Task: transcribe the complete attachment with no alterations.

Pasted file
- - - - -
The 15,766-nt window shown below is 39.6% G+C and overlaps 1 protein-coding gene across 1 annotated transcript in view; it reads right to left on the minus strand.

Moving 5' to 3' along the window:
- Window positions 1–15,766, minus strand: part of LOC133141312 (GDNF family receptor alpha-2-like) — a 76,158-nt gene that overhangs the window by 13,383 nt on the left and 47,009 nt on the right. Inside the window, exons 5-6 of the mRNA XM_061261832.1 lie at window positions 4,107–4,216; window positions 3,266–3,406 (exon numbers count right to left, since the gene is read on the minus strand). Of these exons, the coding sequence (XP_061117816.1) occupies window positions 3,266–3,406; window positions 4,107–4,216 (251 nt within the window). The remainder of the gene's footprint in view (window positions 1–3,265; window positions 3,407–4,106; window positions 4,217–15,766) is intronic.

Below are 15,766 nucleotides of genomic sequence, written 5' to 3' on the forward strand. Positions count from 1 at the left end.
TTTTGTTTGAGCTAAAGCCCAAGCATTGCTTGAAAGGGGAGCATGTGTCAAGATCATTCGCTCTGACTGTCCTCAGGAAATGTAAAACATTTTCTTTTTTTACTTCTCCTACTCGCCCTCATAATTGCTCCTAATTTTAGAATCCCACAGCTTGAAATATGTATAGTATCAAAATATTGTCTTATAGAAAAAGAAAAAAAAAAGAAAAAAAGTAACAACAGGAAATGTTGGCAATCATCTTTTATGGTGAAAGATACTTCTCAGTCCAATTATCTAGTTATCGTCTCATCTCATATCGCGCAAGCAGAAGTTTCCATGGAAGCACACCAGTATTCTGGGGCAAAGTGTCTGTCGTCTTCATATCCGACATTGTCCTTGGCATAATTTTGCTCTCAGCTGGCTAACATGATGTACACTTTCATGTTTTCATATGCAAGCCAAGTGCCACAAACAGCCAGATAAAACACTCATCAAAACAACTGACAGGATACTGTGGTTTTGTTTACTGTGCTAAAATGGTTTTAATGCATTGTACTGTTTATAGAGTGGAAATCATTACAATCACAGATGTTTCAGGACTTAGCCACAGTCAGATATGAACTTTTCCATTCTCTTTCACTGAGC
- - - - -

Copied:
The 15,766-nt window shown below is 39.6% G+C and overlaps 1 protein-coding gene across 1 annotated transcript in view; it reads right to left on the minus strand.

Moving 5' to 3' along the window:
- Window positions 1–15,766, minus strand: part of LOC133141312 (GDNF family receptor alpha-2-like) — a 76,158-nt gene that overhangs the window by 13,383 nt on the left and 47,009 nt on the right. Inside the window, exons 5-6 of the mRNA XM_061261832.1 lie at window positions 4,107–4,216; window positions 3,266–3,406 (exon numbers count right to left, since the gene is read on the minus strand). Of these exons, the coding sequence (XP_061117816.1) occupies window positions 3,266–3,406; window positions 4,107–4,216 (251 nt within the window). The remainder of the gene's footprint in view (window positions 1–3,265; window positions 3,407–4,106; window positions 4,217–15,766) is intronic.

Below are 15,766 nucleotides of genomic sequence, written 5' to 3' on the forward strand. Positions count from 1 at the left end.
TTTTGTTTGAGCTAAAGCCCAAGCATTGCTTGAAAGGGGAGCATGTGTCAAGATCATTCGCTCTGACTGTCCTCAGGAAATGTAAAACATTTTCTTTTTTTACTTCTCCTACTCGCCCTCATAATTGCTCCTAATTTTAGAATCCCACAGCTTGAAATATGTATAGTATCAAAATATTGTCTTATAGAAAAAGAAAAAAAAAAGAAAAAAAGTAACAACAGGAAATGTTGGCAATCATCTTTTATGGTGAAAGATACTTCTCAGTCCAATTATCTAGTTATCGTCTCATCTCATATCGCGCAAGCAGAAGTTTCCATGGAAGCACACCAGTATTCTGGGGCAAAGTGTCTGTCGTCTTCATATCCGACATTGTCCTTGGCATAATTTTGCTCTCAGCTGGCTAACATGATGTACACTTTCATGTTTTCATATGCAAGCCAAGTGCCACAAACAGCCAGATAAAACACTCATCAAAACAACTGACAGGATACTGTGGTTTTGTTTACTGTGCTAAAATGGTTTTAATGCATTGTACTGTTTATAGAGTGGAAATCATTACAATCACAGATGTTTCAGGACTTAGCCACAGTCAGATATGAACTTTTCCATTCTCTTTCACTGAGC